Renée Vivien (1877-1909) was an Anglo-French lesbian writer of the Belle Époque. For more information on her life, work, and times, I recommend the biographical and critical works by Jean-Paul Goujon, Virginie Sanders, and Nicole Albert.
My book of translations from Renée Vivien’s poetry, A Crown of Violets, is available through Headmistress Press.
That line, Someone will remember us / in the days to come echoes, inspires us with desire. Vivien knew it when she invoked it in her poem. Pious knew it when she translated Vivien’s words.
by Maryann Corbett for The Rumpus—
Samantha Pious has not held anything back about the in-your-face sexiness (the academic phrase would be “the transgressive nature”) of Renée Vivien and her work.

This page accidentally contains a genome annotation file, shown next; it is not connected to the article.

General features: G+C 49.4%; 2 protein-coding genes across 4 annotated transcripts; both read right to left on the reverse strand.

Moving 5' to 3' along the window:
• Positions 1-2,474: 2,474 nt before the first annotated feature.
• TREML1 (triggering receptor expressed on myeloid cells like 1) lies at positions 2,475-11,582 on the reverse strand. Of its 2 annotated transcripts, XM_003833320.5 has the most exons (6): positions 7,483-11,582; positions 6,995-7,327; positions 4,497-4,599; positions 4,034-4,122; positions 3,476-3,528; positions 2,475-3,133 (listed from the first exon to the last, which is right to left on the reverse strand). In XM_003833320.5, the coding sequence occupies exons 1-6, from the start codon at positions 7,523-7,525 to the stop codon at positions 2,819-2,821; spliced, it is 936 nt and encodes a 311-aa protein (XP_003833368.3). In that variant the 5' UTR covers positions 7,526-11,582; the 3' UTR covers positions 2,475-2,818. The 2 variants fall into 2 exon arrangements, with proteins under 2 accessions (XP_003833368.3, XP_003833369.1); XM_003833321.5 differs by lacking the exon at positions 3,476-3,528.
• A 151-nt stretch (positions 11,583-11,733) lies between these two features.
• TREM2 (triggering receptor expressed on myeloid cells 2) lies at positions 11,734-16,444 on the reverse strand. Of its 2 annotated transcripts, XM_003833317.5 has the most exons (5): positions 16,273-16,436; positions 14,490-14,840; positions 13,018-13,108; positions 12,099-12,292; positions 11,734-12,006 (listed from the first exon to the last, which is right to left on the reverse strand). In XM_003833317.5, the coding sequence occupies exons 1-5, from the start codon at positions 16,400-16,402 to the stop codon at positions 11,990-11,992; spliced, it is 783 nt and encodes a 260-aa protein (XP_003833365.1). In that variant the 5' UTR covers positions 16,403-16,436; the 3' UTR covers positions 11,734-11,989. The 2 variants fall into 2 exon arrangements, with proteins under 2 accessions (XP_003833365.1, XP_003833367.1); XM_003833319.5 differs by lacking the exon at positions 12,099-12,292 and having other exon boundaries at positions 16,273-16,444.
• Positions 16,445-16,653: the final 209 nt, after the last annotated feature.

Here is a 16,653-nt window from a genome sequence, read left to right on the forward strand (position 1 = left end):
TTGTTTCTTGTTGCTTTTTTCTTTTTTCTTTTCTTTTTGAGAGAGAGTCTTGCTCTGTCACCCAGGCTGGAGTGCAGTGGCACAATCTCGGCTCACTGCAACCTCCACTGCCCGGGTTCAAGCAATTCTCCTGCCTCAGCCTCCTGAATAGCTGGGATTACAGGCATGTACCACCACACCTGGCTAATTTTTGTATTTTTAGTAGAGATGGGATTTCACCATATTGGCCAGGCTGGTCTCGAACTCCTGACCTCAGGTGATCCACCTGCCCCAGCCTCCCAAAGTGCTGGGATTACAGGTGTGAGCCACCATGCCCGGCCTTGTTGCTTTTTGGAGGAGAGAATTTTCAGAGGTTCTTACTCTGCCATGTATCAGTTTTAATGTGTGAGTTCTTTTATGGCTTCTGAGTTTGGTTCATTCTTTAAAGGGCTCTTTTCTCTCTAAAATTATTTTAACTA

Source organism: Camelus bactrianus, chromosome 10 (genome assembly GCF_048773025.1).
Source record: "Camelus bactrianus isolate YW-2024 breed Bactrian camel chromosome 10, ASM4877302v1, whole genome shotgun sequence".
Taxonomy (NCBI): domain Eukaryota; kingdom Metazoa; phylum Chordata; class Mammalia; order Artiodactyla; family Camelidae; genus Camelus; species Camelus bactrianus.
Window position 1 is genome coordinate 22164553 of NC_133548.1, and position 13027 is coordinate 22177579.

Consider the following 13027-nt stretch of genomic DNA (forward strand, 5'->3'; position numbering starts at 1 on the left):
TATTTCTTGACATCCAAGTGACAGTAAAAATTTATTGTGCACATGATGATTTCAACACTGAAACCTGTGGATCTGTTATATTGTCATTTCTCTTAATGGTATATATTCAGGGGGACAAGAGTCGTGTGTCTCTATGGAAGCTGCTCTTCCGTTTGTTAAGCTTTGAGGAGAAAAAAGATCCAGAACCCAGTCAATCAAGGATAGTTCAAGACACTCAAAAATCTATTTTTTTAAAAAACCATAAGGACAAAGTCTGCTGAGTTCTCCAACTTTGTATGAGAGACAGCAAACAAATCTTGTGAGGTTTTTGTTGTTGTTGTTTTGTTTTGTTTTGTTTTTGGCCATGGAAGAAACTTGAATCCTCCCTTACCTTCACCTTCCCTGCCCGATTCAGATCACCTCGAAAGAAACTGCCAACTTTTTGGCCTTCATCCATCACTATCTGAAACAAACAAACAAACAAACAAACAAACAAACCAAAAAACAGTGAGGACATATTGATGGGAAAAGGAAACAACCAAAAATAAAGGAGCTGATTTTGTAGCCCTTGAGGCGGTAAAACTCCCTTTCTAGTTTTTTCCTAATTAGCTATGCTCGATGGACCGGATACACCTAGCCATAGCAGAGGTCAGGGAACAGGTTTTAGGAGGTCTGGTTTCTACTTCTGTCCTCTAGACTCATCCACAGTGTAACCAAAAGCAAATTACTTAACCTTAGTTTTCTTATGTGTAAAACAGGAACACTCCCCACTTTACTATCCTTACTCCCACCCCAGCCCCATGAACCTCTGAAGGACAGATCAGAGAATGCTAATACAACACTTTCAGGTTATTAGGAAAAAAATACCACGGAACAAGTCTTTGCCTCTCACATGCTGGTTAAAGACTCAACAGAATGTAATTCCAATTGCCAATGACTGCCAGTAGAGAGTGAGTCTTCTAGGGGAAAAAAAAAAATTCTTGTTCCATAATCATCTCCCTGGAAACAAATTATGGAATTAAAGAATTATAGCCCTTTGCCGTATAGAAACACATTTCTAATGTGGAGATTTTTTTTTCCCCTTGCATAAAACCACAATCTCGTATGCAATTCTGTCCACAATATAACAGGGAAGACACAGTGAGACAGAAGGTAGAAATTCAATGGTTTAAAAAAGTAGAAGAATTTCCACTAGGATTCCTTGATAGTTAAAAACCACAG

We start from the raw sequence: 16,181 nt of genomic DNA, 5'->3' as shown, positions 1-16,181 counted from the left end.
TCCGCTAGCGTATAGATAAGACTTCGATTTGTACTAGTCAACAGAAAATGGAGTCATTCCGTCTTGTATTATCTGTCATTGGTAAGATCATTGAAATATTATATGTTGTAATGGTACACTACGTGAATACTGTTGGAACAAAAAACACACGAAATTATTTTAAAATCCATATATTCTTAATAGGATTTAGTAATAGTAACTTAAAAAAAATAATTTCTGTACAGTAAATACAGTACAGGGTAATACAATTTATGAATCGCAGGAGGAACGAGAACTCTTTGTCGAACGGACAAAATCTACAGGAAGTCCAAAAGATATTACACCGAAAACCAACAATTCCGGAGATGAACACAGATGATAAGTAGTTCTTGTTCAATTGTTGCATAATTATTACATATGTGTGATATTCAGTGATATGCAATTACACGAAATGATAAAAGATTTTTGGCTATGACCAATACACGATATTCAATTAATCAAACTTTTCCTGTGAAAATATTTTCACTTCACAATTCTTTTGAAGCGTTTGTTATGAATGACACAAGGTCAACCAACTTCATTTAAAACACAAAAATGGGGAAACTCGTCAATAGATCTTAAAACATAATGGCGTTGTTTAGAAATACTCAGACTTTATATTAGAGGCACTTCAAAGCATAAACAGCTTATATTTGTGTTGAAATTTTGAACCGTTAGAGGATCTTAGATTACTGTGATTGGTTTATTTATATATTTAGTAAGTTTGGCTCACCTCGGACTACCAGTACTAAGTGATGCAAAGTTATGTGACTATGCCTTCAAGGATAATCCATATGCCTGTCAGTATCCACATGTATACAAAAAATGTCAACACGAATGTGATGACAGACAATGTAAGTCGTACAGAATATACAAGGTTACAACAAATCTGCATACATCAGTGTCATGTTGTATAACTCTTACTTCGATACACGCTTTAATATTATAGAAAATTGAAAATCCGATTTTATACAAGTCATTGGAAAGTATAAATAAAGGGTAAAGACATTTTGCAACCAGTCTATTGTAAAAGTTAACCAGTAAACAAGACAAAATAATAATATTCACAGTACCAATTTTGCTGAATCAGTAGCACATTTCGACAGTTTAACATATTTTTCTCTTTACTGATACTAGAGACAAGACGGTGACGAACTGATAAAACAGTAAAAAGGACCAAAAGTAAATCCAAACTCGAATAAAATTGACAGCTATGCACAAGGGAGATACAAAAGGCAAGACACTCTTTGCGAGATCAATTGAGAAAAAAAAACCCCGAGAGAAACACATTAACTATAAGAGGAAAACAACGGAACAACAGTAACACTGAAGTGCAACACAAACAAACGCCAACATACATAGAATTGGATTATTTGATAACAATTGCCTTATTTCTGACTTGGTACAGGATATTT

and by Carolyn Gage on her blog:
Vivien suffered from an occupational hazard not unknown to this lesbian writer. She fell in love with the utopian worlds of her own artistic vision […] What she has left behind is her siren song, calling us to remember that time that never was, to entice us to join her in the realm of dreams… and may heartier spirits than hers apply these visions toward the creation of a flawed, but kinder lesbian reality.
More of my Renée Vivien translations have appeared in the following publications:
Queen Mob’s Teahouse Queer Translation Issue (November 2016): Several of my English translations from Vivien’s French re-imaginings of Ancient Greek fragments by Sappho, Telesilla, Korinna, and Erinna.
Adrienne 6 (January 2016): “Victory,” “Desire,” “Upon the Death of a Friend who was Truly Loved,” “Desire Goes Beyond Death,” “Roses Risen,” “Cypress,” and “After Glow.”
Doublespeak (2014): “Ode to a Beloved Woman” (adapted from Sappho).